“The families feel the economic impact because their family member is in jail instead of working,” says Afnan Khalifa, a defence lawyer who represents Palestinians. “And military courts can fine you up to 5,000 shekels [around $1,422]. Most people ask to stay in prison instead of paying the fine because they don’t have the money to pay.”
US families similarly face hardship if they lose an income when a relative is behind bars. Around 65 percent of families find themselves unable to pay for basic housing and food, according to a report by the Ella Baker Center for Human Rights, which found that US families often incur large debts – of an average $13,607 – from court-related fines and fees.
In both the US and Israeli prison systems, commercial interests are laced into the institutional infrastructure, from security and communications to stocking canteens and meal services.
In 2013, research and advocacy centre Who Profits, which tracks Israeli and international corporate involvement in the occupation of Palestinian and Syrian lands, received information on 22 corporations it had identified as profiting from facilities that incarcerate Palestinians inside Israel and the occupied West Bank. Most of the firms provided security systems and services to incarceration facilities.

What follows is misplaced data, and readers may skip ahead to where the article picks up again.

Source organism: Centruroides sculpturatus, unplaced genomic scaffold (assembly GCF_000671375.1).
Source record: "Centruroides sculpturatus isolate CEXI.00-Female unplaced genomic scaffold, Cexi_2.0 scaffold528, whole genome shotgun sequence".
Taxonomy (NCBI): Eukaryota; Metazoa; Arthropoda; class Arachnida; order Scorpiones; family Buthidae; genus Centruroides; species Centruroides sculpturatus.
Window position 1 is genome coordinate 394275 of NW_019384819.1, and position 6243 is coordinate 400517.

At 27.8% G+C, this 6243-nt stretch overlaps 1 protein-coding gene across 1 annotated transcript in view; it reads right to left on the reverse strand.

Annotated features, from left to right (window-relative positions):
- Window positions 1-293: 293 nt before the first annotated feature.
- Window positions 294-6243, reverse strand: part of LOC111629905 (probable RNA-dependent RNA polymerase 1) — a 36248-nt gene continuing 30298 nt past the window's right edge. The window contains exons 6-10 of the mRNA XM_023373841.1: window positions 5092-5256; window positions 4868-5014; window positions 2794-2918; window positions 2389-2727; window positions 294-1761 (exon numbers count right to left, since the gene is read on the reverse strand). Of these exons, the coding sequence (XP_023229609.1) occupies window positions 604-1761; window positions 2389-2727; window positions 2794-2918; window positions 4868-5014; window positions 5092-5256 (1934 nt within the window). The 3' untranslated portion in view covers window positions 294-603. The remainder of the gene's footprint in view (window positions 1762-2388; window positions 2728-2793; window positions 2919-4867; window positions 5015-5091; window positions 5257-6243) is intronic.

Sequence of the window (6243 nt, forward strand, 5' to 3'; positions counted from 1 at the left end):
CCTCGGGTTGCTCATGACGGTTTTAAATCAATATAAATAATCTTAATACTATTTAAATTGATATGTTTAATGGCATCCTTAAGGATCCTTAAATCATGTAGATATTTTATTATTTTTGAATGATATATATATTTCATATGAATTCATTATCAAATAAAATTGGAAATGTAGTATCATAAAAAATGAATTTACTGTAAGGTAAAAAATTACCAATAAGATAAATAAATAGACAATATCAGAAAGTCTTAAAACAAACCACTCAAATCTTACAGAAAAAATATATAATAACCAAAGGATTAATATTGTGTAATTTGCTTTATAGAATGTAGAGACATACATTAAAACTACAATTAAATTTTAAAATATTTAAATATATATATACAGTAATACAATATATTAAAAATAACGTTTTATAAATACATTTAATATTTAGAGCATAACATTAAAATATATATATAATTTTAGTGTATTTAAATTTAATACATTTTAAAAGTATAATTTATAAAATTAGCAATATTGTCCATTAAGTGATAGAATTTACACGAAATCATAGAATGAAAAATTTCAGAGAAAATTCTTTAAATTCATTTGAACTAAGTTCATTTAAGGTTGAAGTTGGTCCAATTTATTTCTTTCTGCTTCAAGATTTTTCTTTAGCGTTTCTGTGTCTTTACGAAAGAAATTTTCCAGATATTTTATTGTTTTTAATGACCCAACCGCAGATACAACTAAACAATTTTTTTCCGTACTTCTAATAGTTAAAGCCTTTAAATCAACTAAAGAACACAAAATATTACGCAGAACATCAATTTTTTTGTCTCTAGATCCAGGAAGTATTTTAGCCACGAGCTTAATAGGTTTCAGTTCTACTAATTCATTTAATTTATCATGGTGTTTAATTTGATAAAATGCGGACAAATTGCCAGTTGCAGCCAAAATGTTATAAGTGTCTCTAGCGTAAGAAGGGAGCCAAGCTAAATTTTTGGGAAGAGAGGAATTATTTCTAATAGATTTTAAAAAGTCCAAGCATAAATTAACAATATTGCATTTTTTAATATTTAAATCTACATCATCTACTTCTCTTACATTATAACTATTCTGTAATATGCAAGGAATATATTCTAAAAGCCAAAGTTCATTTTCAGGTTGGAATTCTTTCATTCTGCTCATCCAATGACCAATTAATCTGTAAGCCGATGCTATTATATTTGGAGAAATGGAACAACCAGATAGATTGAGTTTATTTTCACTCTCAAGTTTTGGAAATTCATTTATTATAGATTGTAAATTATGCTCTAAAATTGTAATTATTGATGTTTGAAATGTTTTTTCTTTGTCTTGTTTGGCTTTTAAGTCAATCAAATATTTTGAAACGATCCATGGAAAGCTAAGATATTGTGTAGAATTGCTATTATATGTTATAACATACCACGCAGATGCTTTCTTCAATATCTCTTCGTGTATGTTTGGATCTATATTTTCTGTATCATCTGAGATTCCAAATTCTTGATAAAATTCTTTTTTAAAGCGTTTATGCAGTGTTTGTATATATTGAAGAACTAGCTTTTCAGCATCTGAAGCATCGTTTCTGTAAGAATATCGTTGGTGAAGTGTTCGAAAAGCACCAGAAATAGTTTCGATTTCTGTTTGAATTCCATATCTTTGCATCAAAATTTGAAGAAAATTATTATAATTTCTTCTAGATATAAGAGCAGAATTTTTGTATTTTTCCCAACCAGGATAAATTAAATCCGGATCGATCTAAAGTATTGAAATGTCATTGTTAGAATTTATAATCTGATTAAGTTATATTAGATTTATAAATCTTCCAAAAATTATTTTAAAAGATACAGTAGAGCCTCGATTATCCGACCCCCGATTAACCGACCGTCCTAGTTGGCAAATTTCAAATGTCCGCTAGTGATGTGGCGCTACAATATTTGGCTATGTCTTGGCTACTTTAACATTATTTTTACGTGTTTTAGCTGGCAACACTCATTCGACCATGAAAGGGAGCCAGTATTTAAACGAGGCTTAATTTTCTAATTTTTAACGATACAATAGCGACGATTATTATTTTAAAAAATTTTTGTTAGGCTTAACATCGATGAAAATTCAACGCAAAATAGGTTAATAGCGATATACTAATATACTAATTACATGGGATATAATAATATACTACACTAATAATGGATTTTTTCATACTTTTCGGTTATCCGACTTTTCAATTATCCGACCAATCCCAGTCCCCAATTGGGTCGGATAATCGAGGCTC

In the US, roughly 4,000 private corporations are believed to profit from the so-called “prison-industrial complex”, according to the advocacy organisation Worth Rises. The US locks up more people per capita than any other country in the world, and there are currently an estimated 2.3 million people behind bars there.
In the US, as in the occupied West Bank, prison commissaries force inmates to spend their own money on their basic needs. The Prison Policy Initiative issued a report last year on prison commissaries in the US, that highlighted the states of Illinois and Massachusetts, where people were found to spend a little over $1,100 a year in prison commissaries – far more than they could earn working regular prison jobs in these areas. The report noted that these commissaries “present yet another opportunity for prisons to shift the costs of incarceration to incarcerated people and their families”.
In Israel, the private company Dadash Hadarom Distribution has stocked the canteens in all Israeli prisons since at least 2009, providing food and other goods to detainees who can afford to spend their own money there.